Combination preparations Brompton's cocktail a No evidence of analgesic benefit in using Brompton's cocktail over single-opioid analgesics.
DPT (meperidine, promethazine, and chlorpromazine) b Efficacy is poor compared with that of other analgesics.
High incidence of adverse effects.
Anxiolytics alone benzodiazepines (eg, alprazolam [Xanax]; clonazepam [Ceberclon]; diazepam [Valium]; lorazepam [Ativan]) Analgesic properties not demonstrated except for some instances of neuropathic pain.
Added sedation from anxiolytics may compromise neurologic assessment in patients receiving opioids by facilitating the development of delirium.
Sedative/hypnotic drugs alone barbiturates, benzodiazepines Analgesic properties not demonstrated.
Added sedation from sedative/hypnotic drugs limits opioid dosing and may facilitate the development of delirium.

Table 6. Routes of Administration To Be Avoided for Treatment of Cancer Pain

Routes of Administration Rationale for Not Recommending
Intramusculaire Painful.
Absorption unreliable.
Should not be used in children or patients prone to develop dependent edema or patients with thrombocytopenia.
Transnasal The only drug approved by the FDA for transnasal administration is butorphanol, an agonist-antagonist drug that generally is not recommended. (See opioid agonist-antagonists inTable 5for more information.)

Side effects of opioids

Clinicians should anticipate and monitor for side effects. The more common adverse effects include nausea, somnolence, and constipation. These should be discussed with patients before starting opioids. Somnolence and nausea are more often encountered with initiation of opioid treatment but tend to resolve within a few days. Clinicians who follow patients during long-term opioid treatment should watch for potential side effects and manage them as the need arises.

Constipation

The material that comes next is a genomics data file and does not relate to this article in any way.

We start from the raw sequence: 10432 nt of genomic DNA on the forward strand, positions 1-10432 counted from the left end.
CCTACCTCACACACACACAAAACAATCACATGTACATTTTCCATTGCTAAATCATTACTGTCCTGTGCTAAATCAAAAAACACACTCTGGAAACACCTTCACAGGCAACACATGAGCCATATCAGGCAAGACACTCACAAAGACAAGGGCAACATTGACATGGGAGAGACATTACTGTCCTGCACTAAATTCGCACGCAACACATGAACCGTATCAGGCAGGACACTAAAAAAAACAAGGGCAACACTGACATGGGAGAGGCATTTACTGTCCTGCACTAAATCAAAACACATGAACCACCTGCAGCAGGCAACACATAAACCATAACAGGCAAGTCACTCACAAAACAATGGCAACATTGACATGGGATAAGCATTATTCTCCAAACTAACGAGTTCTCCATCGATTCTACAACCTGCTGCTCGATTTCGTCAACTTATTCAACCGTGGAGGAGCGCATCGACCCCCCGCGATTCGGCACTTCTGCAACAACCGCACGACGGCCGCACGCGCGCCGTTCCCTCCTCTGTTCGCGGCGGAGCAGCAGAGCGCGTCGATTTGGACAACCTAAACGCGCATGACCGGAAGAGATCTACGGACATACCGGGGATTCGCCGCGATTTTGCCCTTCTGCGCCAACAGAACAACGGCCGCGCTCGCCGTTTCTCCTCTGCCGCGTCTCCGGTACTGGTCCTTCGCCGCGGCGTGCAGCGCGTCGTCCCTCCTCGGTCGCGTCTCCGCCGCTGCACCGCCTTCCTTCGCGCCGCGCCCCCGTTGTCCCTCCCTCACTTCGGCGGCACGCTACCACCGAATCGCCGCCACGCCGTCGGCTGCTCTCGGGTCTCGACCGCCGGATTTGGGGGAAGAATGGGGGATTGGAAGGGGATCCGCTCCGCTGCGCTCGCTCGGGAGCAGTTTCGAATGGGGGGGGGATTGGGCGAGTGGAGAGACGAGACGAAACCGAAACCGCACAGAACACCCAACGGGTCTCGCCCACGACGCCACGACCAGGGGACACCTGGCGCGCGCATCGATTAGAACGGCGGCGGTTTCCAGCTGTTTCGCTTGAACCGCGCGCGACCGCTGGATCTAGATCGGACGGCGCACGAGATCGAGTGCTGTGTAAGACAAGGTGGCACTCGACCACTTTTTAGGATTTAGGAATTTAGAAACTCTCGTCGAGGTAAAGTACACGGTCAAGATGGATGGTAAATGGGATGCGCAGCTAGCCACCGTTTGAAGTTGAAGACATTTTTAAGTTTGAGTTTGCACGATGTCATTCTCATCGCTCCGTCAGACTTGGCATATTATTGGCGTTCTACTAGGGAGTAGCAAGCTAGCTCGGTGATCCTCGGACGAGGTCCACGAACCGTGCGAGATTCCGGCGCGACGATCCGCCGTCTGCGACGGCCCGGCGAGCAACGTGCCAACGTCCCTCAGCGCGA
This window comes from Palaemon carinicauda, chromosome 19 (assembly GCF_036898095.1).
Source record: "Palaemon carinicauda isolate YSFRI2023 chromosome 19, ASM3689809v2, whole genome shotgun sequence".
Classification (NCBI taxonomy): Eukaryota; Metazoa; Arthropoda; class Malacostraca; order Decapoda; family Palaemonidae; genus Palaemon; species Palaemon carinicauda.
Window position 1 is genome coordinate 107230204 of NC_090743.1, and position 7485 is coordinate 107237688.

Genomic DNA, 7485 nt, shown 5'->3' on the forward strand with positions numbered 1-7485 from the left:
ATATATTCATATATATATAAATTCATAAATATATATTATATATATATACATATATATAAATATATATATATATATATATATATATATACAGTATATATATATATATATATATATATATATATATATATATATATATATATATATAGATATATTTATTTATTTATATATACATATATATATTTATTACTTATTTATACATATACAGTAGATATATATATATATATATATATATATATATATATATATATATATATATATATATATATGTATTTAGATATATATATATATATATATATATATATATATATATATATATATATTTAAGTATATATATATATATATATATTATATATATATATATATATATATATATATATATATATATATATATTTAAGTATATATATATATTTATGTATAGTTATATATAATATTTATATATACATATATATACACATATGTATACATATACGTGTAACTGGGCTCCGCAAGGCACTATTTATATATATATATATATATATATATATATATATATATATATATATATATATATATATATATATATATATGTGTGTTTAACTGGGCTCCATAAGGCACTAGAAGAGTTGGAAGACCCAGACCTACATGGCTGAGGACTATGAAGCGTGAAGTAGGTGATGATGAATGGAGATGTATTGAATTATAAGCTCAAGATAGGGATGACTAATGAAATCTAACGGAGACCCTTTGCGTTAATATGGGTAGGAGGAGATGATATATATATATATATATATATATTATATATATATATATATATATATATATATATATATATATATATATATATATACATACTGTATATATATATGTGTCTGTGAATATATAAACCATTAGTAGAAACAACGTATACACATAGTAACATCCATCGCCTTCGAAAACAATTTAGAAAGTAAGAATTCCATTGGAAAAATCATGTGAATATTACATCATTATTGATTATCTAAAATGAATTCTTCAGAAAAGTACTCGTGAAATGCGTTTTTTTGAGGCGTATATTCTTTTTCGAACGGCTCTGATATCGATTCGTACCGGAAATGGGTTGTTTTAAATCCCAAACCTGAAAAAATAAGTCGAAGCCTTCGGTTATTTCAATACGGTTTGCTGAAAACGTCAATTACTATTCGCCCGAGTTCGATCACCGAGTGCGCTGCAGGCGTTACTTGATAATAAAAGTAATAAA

Anticipate the constipating effects of analgesics. Opioids compromise gastrointestinal tract peristaltic function (a nearly universal side effect). Consequently, stool within the gut lumen becomes excessively dehydrated. The cornerstones of effective prophylaxis, therefore, are measures aimed at keeping the patient well hydrated to maintain well-hydrated stool. Unless there are existing alterations in bowel patterns, such as bowel obstruction or diarrhea, all patients using opioids should be started on a laxative bowel regimen and receive education for bowel management. Patients who do not adequately respond to an aggressive regimen with stool softeners may benefit from the addition of mild osmotic agents (eg, 70% sorbitol solution, lactulose, milk of magnesia), polyethylene glycol, bulk-forming laxatives (eg, psyllium) with appropriate orally administered hydration, or mild cathartic laxatives (eg, senna). Stimulant cathartics (eg, senna, bisacodyl) may be useful in severely constipated patients; however, they may be relatively ineffective in situations in which stool has become desiccated. Opioid-induced constipation is a frequent cause of chronic nausea and is observed in 40% to 70% of patients receiving opioids.[64][Level of evidence: I] It appears to be dose-related, is characterized by large variability in individuals, and is opioid-receptor mediated via both central and peripheral mechanisms. Opioids extend the gastrointestinal transit time and desiccate the intraluminal content.[125] Unlike nausea, complete tolerance to this effect does not generally develop, and most patients require laxative/stool-softener therapy for as long as they take opioids. A plain x-ray of the abdomen may be helpful in assessing the extent of fecal load.[126]